Jazz conjures up something fiercely American. The haunting tone of Miles Davis’ trumpet, Jimmy Cobb’s swinging hi hat’s, and the quartal voicings of Bill Evans invoke a mirage of America’s past. There exist apparitions of men and women, smoking cigarettes, holding a glass of whiskey, dressed up like Charlie Parker and Billie Holiday. This is an undeniably familiar image despite the fact that we occupy a different point in history. In a similar vein, the consequences of the war on drugs harken us back to the era of Al Capone, Harry Anslinger, Arnold Rothstein, and Billie Holiday — and the lessons we learned from the failures of Prohibition.

The national prohibition of alcohol lasted from 1920-1933. According to the conservative think tank, the Cato Institute, Prohibition was an absolute failure[1]:

“National prohibition of alcohol (1920-33)–the “noble experiment”–was undertaken to reduce crime and corruption, solve social problems, reduce the tax burden created by prisons and poorhouses, and improve health and hygiene in America. The results of that experiment clearly indicate that it was a miserable failure on all accounts… Repeal of Prohibition dramatically reduced crime, including organized crime, and corruption. Jobs were created, and new voluntary efforts, such as Alcoholics Anonymous, which was begun in 1934, succeeded in helping alcoholics.”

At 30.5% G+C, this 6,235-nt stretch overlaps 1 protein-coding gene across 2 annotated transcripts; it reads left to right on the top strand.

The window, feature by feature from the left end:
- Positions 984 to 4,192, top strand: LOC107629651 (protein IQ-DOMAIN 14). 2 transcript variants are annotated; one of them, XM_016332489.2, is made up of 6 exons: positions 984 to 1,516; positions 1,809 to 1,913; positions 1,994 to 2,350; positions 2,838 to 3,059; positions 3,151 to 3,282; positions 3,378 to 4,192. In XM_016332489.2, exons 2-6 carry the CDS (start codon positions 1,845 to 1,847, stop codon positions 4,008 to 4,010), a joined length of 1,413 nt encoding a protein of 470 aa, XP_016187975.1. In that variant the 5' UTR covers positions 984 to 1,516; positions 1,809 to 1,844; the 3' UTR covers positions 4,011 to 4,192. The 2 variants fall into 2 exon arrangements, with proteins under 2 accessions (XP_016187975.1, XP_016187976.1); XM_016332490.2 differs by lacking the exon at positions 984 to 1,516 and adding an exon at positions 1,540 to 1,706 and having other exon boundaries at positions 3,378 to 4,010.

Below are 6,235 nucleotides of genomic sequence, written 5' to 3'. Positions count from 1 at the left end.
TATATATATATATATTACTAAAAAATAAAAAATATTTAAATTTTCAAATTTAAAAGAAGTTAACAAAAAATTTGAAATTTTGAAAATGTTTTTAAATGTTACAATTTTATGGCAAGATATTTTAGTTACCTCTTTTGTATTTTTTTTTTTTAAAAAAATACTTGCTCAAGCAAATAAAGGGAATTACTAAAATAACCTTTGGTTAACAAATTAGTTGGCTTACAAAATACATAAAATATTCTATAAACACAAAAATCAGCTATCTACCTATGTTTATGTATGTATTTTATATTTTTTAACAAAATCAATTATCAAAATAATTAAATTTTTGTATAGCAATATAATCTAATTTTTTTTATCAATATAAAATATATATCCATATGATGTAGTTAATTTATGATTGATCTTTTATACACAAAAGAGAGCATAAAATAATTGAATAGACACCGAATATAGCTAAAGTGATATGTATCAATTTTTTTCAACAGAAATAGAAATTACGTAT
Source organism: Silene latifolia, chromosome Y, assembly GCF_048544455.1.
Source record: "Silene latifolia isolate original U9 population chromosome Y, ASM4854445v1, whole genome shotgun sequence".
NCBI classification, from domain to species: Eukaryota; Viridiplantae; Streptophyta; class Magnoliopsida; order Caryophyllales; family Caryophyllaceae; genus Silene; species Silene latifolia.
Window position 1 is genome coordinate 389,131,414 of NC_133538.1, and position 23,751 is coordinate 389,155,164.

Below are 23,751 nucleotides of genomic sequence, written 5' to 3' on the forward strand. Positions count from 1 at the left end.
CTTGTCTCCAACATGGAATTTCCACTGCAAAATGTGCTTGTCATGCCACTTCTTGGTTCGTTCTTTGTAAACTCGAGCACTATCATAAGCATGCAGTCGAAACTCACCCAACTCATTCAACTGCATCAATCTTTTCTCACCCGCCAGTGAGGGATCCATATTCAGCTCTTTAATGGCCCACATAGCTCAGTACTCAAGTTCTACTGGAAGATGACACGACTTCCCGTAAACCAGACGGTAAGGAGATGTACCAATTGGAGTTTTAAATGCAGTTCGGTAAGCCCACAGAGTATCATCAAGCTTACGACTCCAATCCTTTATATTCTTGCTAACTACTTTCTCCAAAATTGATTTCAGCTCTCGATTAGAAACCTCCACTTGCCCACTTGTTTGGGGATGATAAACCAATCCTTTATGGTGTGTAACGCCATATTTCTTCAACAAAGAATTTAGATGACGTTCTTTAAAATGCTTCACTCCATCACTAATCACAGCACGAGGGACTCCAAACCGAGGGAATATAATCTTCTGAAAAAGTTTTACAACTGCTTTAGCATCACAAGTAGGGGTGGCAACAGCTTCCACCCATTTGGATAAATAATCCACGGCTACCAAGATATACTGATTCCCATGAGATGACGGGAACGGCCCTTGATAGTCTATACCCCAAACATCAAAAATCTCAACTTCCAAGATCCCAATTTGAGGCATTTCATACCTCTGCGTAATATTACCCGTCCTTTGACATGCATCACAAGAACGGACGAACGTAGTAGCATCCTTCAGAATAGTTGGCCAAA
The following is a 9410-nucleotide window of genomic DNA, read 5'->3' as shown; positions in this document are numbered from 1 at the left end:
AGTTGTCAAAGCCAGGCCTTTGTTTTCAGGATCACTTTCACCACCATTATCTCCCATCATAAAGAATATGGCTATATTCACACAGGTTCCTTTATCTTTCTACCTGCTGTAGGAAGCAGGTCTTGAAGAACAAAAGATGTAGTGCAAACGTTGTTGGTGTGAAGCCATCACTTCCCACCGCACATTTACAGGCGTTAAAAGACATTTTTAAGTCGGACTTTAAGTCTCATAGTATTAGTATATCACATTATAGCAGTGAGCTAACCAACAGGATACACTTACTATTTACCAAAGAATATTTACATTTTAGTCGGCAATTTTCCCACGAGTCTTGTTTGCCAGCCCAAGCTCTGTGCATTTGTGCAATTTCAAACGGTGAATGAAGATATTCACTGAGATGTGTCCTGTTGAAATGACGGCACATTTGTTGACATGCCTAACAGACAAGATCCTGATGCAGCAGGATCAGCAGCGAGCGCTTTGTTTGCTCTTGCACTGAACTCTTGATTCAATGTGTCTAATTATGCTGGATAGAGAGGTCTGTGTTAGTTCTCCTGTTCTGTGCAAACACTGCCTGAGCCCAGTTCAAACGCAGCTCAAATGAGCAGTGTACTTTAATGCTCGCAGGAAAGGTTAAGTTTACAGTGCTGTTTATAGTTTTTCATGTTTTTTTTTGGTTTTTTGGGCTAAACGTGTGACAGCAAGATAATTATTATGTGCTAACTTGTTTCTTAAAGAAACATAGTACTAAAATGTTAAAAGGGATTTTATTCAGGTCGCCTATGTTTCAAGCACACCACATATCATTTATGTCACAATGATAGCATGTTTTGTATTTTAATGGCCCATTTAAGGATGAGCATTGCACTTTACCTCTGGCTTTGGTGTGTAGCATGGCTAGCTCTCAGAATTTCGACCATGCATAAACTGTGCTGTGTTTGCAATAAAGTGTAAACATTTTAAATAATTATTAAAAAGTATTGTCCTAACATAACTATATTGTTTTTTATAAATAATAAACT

Much of the same can be said about the War on Drugs as demonstrated in my previous essay:

“… murder rates skyrocketed first from 1920-1933 and 1970-1990 when the prohibition of drugs dramatically escalated… statistical analysis shows that more police enforcement causes more homicides. Officer Leigh Maddox found that arresting 80% of the street dealers did nothing to the flow of drugs — there are hundreds of others willing to take part in this billion-dollar industry. In fact, she found that arresting dealers increased homicide: take out the head and now the gangs battle to see who’s going to be in charge. Milton Friedman calculated that 10,000 murders a year was caused by the drug war in the United States. Miron argues that Friedman underestimated the casualties. He claims that homicide rate would drop by 25-75% if we took the drug trade away from criminals.” (The War on Drugs: Casualties)